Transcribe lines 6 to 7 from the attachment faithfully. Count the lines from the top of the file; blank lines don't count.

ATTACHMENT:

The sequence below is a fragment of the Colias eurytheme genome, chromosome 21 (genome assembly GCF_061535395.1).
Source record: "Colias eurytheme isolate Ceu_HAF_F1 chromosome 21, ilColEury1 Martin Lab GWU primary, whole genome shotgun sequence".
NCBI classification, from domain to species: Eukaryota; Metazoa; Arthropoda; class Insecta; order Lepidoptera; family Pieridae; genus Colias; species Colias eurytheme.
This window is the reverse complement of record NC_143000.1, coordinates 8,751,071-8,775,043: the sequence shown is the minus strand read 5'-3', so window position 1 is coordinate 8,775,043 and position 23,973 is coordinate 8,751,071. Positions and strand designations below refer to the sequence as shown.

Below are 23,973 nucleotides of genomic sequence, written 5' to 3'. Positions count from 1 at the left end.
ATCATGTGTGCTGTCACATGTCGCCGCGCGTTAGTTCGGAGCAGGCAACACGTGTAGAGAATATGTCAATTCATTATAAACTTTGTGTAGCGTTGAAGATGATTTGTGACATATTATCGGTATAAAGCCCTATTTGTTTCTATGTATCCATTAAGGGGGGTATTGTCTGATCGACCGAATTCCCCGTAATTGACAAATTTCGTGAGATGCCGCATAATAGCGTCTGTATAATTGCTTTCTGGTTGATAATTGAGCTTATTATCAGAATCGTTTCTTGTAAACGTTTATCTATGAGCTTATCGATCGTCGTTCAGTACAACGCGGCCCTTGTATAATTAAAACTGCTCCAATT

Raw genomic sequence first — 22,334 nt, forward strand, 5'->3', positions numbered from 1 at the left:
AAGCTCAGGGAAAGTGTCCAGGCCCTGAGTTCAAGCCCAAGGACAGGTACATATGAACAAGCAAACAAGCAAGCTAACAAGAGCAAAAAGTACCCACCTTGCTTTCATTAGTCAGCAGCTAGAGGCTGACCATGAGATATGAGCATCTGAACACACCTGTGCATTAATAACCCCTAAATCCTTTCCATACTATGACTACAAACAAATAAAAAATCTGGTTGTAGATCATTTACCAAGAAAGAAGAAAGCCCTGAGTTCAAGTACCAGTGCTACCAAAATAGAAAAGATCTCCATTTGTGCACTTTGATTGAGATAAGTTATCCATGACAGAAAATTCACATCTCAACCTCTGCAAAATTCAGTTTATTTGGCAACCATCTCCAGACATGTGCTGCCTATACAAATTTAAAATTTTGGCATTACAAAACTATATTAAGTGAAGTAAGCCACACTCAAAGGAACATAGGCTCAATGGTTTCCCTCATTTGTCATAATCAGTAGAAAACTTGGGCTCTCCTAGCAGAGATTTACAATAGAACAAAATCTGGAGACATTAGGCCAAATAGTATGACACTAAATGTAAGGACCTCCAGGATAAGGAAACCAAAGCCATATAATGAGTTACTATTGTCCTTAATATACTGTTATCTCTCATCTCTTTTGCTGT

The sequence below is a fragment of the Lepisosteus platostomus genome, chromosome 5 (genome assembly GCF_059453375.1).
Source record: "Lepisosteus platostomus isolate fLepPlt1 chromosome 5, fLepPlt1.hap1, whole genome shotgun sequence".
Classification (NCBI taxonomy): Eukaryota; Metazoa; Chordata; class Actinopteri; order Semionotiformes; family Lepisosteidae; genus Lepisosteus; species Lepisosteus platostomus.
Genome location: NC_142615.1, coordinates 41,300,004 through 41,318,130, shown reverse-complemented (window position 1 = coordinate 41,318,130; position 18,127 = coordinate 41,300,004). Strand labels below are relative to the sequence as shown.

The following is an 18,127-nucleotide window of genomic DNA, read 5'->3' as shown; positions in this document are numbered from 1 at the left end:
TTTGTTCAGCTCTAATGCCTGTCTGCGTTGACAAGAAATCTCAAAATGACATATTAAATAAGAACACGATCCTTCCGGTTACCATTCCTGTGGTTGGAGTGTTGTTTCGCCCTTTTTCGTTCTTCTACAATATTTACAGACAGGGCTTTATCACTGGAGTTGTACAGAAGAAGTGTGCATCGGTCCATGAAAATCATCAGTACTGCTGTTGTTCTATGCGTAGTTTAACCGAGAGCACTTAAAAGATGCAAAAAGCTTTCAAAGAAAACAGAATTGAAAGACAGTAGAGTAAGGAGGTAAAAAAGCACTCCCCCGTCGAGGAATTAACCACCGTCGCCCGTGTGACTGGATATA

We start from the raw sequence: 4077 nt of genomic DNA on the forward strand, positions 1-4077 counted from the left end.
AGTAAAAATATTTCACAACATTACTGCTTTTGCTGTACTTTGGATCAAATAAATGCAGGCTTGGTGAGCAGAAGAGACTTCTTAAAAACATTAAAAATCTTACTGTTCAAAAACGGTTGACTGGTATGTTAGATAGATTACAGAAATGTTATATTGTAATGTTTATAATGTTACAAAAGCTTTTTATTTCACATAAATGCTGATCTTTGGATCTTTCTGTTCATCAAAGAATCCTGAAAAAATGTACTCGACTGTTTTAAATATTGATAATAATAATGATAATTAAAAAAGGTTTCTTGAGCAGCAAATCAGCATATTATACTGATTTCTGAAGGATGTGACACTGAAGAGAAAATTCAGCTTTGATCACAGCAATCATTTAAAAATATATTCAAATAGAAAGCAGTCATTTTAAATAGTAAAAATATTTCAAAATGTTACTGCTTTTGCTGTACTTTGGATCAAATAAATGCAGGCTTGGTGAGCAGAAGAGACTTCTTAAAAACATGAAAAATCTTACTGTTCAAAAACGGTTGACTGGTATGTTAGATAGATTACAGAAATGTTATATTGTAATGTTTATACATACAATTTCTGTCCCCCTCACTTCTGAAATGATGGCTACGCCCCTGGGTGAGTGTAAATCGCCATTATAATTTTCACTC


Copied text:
ATCATGTGTGCTGTCACATGTCGCCGCGCGTTAGTTCGGAGCAGGCAACACGTGTAGAGAATATGTCAATTCATTATAAACTTTGTGTAGCGTTGAAGATGATTTGTGACATATTATCGGTATAAAGCCCTATTTGTTTCTATGTATCCATTAAGGGGGGTATTGTCTGATCGACCGAATTCCCCGTAATTGACAAATTTCGTGAGATGCCGCATAATAGCGTCTGTATAATTGCTTTCTGGTTGATAATTGAGCTTATTATCAGAATCGTTTCTTGTAAACGTTTATCTATGAGCTTATCGATCGTCGTTCAGTACAACGCGGCCCTTGTATAATTAAAACTGCTCCAATT

Raw genomic sequence first — 22,334 nt, forward strand, 5'->3', positions numbered from 1 at the left: